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BUDGET: Conservatives ignore half of budget deficit

Letter by Christopher M Thompson, Tacoma on Sep. 25, 2012 at 3:16 pm with 5 Comments »
September 26, 2012 10:29 am

Robert J. Samuelson’s column (TNT, 9-20) purports to offer a moral high ground statement on the issues laid bare in Mitt Romney’s now infamous “47 percent” remark. But Samuelson commits the same ideologically driven bias of countless conservative analyses.

While railing against the welfare state and government benefits, he ignores the majority of the sources of the federal budget deficit. With ire focused on Social Security, Medicare and lesser-known federal programs, we read very little about the government benefits received by “the 53 percent” and not a single word about the multitude of tax breaks and tax expenditures enjoyed by individuals and corporations.

Preferential tax rates inflate the federal deficit in exactly the same way that social program spending does. A dollar is a dollar, whether it goes into the bank account of a disabled citizen receiving Social Security or a multinational corporation in the form of a lower tax bill.

Samuelson speaks of “balance,” but where is the balance in his analysis of the deficit or his tough-love prescription for the path back to balanced budgets? Apparently he envisions only one half of our society making all the sacrifices necessary to balance the budget. That comes from looking at only half the issue and systematicallly ignoring the other half.

It’s as if the coach of a losing team focuses all efforts on improving the defense while ignoring how anemic the offense is. A winning team, and a balanced budget, cannot come from ignoring half (or more) of the game.

Leave a comment Comments → 5
  1. Frankenchrist says:

    Bain Capital bought ailing companies then sought and received government-funded bailout money for the pensions of the people Bain fired. Romney is a economic parasite of the worst kind: a plutocrat who begs for corporate welfare.

  2. Chris, one half is making all the sacrifices today.

    The 53% is contributing to those benefits, paying for our general services (defense) and paying interest on our current debt.

  3. Sonofwashington says:

    CT8 – The 47% that you and Mr. Romney seem to think are unworthy of your concerns also pay a lot of taxes, to include payroll taxes if employed as well as state and local taxes. Many do not pay income taxes because they receive very little pay or are retired or disabled, to include many veterans.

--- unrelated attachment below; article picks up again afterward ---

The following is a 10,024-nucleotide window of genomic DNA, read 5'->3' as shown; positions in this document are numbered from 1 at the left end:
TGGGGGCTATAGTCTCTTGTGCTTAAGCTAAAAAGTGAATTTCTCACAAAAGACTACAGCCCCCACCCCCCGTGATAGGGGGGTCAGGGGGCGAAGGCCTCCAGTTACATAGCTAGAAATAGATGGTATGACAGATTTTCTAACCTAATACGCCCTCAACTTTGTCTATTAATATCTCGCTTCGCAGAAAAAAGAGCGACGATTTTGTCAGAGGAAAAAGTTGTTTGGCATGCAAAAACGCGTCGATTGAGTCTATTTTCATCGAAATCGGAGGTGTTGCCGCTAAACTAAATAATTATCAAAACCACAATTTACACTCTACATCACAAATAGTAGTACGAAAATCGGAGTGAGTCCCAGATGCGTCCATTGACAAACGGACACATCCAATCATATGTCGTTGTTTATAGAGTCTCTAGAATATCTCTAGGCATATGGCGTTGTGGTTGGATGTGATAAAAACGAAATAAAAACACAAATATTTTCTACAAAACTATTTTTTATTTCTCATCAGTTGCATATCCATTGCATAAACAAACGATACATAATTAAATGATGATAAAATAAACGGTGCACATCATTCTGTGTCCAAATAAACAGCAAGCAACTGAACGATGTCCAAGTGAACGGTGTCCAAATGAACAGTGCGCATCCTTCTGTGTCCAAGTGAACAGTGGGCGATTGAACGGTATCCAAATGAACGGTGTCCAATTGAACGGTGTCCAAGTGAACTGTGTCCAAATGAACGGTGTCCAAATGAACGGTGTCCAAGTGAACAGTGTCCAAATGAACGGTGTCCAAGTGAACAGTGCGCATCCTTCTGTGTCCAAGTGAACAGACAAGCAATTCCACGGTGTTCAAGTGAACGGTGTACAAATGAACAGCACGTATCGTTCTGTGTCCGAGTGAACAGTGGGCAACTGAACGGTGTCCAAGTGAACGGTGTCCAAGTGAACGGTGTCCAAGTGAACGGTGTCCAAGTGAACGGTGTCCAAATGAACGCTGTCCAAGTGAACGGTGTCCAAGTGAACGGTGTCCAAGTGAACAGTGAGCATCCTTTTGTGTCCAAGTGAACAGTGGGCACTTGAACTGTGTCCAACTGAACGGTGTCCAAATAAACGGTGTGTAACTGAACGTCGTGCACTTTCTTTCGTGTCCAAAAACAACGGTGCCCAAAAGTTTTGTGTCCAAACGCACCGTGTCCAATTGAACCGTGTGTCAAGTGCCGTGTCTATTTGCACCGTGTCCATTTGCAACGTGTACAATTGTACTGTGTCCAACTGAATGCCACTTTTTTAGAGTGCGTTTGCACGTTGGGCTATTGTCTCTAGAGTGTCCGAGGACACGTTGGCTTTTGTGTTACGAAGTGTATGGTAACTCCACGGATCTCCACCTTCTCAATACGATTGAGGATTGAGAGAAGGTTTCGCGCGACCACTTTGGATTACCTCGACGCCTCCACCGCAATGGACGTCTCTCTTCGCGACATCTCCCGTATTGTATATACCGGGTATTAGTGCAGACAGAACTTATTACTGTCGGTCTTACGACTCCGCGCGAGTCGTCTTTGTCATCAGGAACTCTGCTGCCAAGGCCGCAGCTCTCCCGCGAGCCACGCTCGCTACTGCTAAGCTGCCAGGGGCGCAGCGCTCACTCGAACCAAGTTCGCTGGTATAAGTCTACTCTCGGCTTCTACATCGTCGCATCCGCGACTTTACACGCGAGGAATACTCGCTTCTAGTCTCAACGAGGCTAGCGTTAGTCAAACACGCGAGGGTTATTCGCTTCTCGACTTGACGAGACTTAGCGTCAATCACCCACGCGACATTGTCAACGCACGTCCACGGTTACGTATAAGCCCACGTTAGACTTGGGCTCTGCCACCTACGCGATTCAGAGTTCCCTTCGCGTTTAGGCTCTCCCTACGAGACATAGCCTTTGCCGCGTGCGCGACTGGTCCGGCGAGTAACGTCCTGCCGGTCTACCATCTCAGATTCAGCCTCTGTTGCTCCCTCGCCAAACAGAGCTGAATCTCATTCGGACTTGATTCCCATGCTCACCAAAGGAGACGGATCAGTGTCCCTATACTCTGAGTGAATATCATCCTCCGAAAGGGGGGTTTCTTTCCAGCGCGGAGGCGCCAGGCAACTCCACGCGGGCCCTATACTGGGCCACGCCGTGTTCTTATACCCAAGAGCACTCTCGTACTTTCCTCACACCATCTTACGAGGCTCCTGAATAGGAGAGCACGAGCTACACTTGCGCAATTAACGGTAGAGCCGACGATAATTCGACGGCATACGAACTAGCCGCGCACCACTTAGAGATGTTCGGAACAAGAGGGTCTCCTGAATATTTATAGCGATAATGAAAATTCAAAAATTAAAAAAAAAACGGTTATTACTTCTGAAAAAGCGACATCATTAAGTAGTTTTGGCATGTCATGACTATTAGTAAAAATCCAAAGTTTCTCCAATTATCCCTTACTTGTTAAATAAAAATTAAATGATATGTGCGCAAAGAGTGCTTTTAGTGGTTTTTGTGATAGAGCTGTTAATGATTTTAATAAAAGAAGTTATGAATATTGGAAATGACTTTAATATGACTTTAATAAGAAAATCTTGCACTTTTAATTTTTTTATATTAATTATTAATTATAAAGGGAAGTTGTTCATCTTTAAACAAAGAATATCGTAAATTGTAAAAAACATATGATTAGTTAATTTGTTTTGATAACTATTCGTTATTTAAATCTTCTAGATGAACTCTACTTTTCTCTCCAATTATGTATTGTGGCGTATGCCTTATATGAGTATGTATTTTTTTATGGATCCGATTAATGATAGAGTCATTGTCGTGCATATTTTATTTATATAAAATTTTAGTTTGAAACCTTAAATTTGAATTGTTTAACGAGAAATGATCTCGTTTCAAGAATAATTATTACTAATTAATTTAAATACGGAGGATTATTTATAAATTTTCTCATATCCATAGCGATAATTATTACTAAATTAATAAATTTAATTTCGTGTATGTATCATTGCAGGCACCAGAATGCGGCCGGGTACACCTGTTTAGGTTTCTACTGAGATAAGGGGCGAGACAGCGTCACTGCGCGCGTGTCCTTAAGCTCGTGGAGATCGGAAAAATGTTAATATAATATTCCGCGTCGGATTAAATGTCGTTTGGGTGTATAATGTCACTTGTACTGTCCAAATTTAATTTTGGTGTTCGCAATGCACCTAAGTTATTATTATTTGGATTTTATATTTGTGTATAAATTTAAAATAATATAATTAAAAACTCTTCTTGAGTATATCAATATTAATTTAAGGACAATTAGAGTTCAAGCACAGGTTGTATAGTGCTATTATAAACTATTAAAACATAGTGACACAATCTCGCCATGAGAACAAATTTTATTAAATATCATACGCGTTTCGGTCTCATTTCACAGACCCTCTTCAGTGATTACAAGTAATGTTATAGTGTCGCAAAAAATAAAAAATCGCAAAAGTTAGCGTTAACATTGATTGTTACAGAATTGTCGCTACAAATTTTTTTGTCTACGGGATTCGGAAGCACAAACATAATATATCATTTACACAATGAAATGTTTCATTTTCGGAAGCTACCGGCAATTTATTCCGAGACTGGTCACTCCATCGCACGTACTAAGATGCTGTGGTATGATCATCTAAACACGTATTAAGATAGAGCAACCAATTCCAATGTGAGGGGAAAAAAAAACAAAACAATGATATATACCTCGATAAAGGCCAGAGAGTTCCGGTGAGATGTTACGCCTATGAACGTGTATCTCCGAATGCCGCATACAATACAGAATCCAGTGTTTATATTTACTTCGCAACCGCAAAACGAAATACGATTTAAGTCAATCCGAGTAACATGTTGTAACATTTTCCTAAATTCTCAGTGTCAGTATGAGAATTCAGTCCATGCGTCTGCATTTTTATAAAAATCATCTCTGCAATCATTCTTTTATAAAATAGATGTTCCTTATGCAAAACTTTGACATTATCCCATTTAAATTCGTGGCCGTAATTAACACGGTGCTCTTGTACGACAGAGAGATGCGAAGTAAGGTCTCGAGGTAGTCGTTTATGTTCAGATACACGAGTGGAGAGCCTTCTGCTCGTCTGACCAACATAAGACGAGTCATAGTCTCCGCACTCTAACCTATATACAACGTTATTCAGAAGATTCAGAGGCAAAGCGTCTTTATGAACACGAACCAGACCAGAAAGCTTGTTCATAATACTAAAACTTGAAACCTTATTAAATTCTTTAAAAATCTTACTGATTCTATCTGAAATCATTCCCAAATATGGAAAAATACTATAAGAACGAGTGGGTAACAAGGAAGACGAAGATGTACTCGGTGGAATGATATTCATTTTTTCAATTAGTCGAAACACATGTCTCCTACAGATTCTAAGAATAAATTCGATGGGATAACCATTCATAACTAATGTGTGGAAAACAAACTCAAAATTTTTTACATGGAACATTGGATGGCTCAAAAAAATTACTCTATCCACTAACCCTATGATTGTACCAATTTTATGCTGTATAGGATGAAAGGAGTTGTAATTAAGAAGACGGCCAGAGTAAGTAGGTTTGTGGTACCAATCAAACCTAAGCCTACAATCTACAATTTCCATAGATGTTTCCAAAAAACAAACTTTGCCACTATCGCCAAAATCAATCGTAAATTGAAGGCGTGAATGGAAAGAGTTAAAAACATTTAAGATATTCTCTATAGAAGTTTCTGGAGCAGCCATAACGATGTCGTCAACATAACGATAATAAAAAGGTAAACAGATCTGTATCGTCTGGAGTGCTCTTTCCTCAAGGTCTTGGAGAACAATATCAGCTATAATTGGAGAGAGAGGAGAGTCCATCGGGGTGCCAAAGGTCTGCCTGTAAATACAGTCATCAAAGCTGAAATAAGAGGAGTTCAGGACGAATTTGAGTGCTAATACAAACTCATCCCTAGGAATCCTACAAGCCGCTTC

As pointed out in other threads, the corporations and rich have successfully lobbied congress for huge taxpayer-funded subsidies and extremely generous tax loopholes that allow some of the most profitable companies in history to not pay any taxes (e.g., Exxon and Westinghouse). And of course, there are those handy little tax sanctuaries like the Cayman Islands, Bahamas, etc that Mr. Romney and his 1% elitist friends take advantage to keep their millions save from that overburdensome 9-14% effective tax rate they suffer from.

    Bottom line – you and I are picking up the tab that these very special people don’t feel obliged to pay. But then (according to Ayn Rand) that is their due and they are to be revered as titans of industry.

  4. SandHills says:

    I like the “dollar is a dollar” point. In a truly fair system, a dollar made as a laborer – which is taxed immediately out of their paycheck – should be taxed the same as a dollar made on an investment.

    Capitol gains is taxed on a more advantageous than wages and earnings.

    That doesn’t even take into the fact with anyone as rich as Romney, even what we see on his tax return is only the tip of the iceberg of his wealth hidden off-shore, or tax haven schemes.

    I sit and do my own taxes – as commonsense tells me that H&R block might be able to shave off enough to pay their fee. But the wealthy have Ivy League accountants and lawyers making big bucks to insure that a dressage horse can get a $70k deduction – so it is a direct insult to the middle class that Romney-Ryan-GOP can propose cutting the home mortgage deduction.

  5. CT8 – the half making the all the sacrifices are the middle and working classes who make less then $100,000 per year.

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